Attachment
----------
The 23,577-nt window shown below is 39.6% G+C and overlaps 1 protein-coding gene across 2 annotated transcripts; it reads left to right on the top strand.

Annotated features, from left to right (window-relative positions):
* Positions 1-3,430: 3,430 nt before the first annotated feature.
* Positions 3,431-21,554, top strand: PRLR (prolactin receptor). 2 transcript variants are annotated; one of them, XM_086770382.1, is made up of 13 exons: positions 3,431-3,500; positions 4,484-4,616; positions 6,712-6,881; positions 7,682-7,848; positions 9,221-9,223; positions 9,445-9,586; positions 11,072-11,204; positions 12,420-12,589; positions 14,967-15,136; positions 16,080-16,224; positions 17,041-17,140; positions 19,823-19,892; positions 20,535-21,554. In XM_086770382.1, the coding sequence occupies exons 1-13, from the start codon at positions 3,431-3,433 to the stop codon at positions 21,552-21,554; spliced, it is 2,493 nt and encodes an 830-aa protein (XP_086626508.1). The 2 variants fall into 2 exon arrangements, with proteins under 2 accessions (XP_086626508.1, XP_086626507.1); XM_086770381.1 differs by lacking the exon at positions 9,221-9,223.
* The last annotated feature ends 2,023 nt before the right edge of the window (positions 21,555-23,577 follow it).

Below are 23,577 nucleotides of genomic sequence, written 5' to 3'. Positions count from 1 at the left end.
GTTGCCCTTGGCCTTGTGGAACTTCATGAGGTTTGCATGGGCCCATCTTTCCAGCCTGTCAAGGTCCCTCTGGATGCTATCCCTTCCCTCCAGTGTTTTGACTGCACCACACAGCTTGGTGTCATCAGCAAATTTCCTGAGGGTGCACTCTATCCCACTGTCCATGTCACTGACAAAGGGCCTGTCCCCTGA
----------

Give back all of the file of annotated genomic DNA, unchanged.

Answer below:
The 23,577-nt window shown below is 39.6% G+C and overlaps 1 protein-coding gene across 2 annotated transcripts; it reads left to right on the top strand.

Annotated features, from left to right (window-relative positions):
* Positions 1-3,430: 3,430 nt before the first annotated feature.
* Positions 3,431-21,554, top strand: PRLR (prolactin receptor). 2 transcript variants are annotated; one of them, XM_086770382.1, is made up of 13 exons: positions 3,431-3,500; positions 4,484-4,616; positions 6,712-6,881; positions 7,682-7,848; positions 9,221-9,223; positions 9,445-9,586; positions 11,072-11,204; positions 12,420-12,589; positions 14,967-15,136; positions 16,080-16,224; positions 17,041-17,140; positions 19,823-19,892; positions 20,535-21,554. In XM_086770382.1, the coding sequence occupies exons 1-13, from the start codon at positions 3,431-3,433 to the stop codon at positions 21,552-21,554; spliced, it is 2,493 nt and encodes an 830-aa protein (XP_086626508.1). The 2 variants fall into 2 exon arrangements, with proteins under 2 accessions (XP_086626508.1, XP_086626507.1); XM_086770381.1 differs by lacking the exon at positions 9,221-9,223.
* The last annotated feature ends 2,023 nt before the right edge of the window (positions 21,555-23,577 follow it).

Below are 23,577 nucleotides of genomic sequence, written 5' to 3'. Positions count from 1 at the left end.
GTTGCCCTTGGCCTTGTGGAACTTCATGAGGTTTGCATGGGCCCATCTTTCCAGCCTGTCAAGGTCCCTCTGGATGCTATCCCTTCCCTCCAGTGTTTTGACTGCACCACACAGCTTGGTGTCATCAGCAAATTTCCTGAGGGTGCACTCTATCCCACTGTCCATGTCACTGACAAAGGGCCTGTCCCCTGA